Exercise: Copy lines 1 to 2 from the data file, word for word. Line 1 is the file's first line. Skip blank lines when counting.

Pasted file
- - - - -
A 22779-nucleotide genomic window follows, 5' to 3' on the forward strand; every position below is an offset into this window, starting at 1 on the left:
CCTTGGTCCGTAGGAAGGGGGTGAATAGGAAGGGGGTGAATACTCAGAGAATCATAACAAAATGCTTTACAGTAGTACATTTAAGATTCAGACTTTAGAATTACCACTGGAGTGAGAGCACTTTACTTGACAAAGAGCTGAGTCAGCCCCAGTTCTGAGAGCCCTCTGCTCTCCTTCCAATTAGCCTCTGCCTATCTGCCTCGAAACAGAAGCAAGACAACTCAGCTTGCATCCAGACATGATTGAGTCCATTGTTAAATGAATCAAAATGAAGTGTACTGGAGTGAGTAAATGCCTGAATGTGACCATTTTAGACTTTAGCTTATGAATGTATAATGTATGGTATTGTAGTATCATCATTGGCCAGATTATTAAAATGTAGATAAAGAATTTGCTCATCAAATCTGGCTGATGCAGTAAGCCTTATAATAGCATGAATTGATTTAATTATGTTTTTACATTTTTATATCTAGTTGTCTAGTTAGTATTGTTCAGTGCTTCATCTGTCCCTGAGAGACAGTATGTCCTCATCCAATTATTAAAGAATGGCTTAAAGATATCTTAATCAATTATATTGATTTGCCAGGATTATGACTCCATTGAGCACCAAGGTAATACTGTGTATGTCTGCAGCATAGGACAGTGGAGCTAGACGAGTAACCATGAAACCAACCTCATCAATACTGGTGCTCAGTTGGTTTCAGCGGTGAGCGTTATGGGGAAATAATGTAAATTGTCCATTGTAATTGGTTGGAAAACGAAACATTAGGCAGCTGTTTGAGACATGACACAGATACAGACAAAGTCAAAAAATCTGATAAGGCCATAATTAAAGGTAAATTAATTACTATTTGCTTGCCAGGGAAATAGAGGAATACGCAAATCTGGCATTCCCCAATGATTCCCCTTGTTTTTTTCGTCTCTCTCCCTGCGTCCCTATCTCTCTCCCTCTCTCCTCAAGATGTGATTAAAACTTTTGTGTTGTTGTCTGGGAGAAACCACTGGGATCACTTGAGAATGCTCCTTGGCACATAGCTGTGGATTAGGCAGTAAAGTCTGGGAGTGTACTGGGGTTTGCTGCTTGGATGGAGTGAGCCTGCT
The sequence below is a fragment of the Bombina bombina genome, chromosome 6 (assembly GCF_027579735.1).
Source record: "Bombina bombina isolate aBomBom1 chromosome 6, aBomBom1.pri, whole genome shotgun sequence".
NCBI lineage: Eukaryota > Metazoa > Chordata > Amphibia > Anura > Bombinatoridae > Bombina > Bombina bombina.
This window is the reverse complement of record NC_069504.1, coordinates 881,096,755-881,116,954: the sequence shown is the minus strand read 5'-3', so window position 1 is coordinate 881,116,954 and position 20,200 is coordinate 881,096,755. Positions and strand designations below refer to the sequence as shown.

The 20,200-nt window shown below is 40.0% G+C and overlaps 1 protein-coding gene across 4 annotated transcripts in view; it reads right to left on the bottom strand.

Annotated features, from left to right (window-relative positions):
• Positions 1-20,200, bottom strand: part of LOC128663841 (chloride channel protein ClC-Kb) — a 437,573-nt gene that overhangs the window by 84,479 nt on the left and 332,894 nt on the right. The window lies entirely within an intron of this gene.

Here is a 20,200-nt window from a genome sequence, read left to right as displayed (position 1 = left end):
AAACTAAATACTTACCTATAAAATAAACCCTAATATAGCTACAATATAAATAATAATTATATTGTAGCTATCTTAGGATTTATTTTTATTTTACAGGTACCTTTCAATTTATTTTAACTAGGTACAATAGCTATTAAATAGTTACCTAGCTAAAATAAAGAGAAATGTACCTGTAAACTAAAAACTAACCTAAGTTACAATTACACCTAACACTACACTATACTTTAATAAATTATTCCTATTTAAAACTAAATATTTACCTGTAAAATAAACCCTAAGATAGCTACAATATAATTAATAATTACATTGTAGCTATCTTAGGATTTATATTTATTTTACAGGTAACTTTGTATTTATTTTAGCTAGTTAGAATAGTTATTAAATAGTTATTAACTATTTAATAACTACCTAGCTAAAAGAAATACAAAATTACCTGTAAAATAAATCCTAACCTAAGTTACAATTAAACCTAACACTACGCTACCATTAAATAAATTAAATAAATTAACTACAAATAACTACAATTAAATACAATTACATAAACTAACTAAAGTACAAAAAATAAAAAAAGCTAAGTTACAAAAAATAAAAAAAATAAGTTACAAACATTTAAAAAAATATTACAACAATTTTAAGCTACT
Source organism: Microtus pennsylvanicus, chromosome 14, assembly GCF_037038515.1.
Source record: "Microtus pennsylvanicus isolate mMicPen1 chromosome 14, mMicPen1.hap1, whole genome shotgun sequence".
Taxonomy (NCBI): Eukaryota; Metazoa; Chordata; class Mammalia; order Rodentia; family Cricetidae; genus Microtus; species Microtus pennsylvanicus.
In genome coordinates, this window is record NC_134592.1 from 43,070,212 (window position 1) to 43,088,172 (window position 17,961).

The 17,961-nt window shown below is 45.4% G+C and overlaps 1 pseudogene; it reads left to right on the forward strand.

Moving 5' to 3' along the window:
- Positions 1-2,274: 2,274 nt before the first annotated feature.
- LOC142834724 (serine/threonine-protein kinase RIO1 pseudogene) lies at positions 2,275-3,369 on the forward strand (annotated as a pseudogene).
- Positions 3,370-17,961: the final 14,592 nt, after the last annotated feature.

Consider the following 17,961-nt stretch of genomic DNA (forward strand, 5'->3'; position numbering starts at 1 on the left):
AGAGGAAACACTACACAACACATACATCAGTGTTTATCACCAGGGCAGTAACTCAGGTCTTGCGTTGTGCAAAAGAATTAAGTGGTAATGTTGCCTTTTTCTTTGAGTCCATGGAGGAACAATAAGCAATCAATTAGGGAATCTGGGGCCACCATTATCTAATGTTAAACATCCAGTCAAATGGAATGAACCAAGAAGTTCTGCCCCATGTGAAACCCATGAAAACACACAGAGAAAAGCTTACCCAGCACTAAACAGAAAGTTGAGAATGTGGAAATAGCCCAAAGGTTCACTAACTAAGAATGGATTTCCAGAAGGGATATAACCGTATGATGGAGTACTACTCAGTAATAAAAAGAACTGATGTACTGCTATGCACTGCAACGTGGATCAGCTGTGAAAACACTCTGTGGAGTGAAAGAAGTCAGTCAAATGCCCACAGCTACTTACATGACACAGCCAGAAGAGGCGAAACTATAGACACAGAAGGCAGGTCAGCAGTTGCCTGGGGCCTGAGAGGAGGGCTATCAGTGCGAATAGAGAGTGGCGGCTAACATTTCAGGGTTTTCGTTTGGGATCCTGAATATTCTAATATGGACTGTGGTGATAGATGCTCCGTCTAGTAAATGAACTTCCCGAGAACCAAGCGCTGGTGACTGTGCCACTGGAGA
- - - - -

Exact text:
A 22779-nucleotide genomic window follows, 5' to 3' on the forward strand; every position below is an offset into this window, starting at 1 on the left:
CCTTGGTCCGTAGGAAGGGGGTGAATAGGAAGGGGGTGAATACTCAGAGAATCATAACAAAATGCTTTACAGTAGTACATTTAAGATTCAGACTTTAGAATTACCACTGGAGTGAGAGCACTTTACTTGACAAAGAGCTGAGTCAGCCCCAGTTCTGAGAGCCCTCTGCTCTCCTTCCAATTAGCCTCTGCCTATCTGCCTCGAAACAGAAGCAAGACAACTCAGCTTGCATCCAGACATGATTGAGTCCATTGTTAAATGAATCAAAATGAAGTGTACTGGAGTGAGTAAATGCCTGAATGTGACCATTTTAGACTTTAGCTTATGAATGTATAATGTATGGTATTGTAGTATCATCATTGGCCAGATTATTAAAATGTAGATAAAGAATTTGCTCATCAAATCTGGCTGATGCAGTAAGCCTTATAATAGCATGAATTGATTTAATTATGTTTTTACATTTTTATATCTAGTTGTCTAGTTAGTATTGTTCAGTGCTTCATCTGTCCCTGAGAGACAGTATGTCCTCATCCAATTATTAAAGAATGGCTTAAAGATATCTTAATCAATTATATTGATTTGCCAGGATTATGACTCCATTGAGCACCAAGGTAATACTGTGTATGTCTGCAGCATAGGACAGTGGAGCTAGACGAGTAACCATGAAACCAACCTCATCAATACTGGTGCTCAGTTGGTTTCAGCGGTGAGCGTTATGGGGAAATAATGTAAATTGTCCATTGTAATTGGTTGGAAAACGAAACATTAGGCAGCTGTTTGAGACATGACACAGATACAGACAAAGTCAAAAAATCTGATAAGGCCATAATTAAAGGTAAATTAATTACTATTTGCTTGCCAGGGAAATAGAGGAATACGCAAATCTGGCATTCCCCAATGATTCCCCTTGTTTTTTTCGTCTCTCTCCCTGCGTCCCTATCTCTCTCCCTCTCTCCTCAAGATGTGATTAAAACTTTTGTGTTGTTGTCTGGGAGAAACCACTGGGATCACTTGAGAATGCTCCTTGGCACATAGCTGTGGATTAGGCAGTAAAGTCTGGGAGTGTACTGGGGTTTGCTGCTTGGATGGAGTGAGCCTGCT